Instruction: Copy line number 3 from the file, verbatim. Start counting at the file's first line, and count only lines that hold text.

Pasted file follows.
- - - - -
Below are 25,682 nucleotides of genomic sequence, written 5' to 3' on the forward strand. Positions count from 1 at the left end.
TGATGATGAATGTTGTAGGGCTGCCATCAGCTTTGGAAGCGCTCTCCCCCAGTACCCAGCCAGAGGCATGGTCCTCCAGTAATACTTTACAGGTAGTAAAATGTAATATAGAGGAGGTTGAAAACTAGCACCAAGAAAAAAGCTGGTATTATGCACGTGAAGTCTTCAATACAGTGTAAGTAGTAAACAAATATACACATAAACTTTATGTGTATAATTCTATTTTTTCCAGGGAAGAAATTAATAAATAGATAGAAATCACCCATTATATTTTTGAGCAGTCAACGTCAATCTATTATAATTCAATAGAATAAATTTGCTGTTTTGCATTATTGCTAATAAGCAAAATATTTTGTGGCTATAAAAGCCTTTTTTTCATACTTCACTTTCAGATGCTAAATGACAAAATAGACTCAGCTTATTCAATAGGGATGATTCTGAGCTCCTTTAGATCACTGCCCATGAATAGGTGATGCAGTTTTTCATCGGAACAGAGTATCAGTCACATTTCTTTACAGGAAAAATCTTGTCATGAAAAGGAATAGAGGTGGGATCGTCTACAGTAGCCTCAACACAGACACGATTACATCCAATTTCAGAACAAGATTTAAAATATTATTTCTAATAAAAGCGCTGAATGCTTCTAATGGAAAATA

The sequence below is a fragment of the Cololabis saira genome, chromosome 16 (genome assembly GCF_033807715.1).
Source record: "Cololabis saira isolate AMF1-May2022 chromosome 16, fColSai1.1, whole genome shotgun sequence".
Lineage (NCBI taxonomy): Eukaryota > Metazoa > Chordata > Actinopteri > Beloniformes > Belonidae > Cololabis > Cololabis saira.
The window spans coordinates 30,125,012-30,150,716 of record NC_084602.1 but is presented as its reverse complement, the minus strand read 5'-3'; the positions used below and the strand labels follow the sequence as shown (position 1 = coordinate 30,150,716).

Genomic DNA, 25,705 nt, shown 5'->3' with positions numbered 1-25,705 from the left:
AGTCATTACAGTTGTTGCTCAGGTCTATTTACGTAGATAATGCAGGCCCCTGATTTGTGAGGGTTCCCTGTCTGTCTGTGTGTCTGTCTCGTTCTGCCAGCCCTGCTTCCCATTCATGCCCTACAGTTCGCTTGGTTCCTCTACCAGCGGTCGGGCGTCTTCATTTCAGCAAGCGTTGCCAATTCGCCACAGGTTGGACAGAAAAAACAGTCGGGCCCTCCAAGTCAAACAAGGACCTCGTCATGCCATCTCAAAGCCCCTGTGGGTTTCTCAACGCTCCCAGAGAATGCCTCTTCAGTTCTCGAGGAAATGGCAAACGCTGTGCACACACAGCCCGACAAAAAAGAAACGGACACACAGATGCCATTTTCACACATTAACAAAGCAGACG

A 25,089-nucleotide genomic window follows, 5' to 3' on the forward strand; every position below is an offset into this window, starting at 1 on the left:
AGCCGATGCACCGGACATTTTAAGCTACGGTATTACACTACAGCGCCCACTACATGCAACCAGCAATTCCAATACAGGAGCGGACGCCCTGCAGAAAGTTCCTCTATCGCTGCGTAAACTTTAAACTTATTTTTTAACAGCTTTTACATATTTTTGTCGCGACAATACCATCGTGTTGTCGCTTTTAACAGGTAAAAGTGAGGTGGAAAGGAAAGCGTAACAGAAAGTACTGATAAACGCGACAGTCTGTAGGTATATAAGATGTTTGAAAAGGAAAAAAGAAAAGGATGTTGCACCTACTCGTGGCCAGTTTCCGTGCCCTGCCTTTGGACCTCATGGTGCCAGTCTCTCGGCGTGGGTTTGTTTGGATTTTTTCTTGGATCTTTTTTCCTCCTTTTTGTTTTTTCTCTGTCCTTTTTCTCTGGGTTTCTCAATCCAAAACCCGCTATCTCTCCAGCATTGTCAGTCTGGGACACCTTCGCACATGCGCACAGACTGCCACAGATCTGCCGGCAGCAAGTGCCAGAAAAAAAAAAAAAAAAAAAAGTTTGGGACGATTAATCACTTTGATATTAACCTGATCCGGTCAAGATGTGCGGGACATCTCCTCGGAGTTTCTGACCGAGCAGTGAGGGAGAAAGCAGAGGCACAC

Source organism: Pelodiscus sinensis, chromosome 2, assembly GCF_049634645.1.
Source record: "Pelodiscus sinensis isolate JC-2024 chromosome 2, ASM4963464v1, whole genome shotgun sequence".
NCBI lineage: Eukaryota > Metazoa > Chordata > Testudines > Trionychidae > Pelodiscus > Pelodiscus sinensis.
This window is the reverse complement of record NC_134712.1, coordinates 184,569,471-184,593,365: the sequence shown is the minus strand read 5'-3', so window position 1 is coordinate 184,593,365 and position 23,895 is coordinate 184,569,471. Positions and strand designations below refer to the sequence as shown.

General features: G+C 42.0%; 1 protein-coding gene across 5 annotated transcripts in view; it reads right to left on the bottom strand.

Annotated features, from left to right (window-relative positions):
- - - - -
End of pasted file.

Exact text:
The sequence below is a fragment of the Cololabis saira genome, chromosome 16 (genome assembly GCF_033807715.1).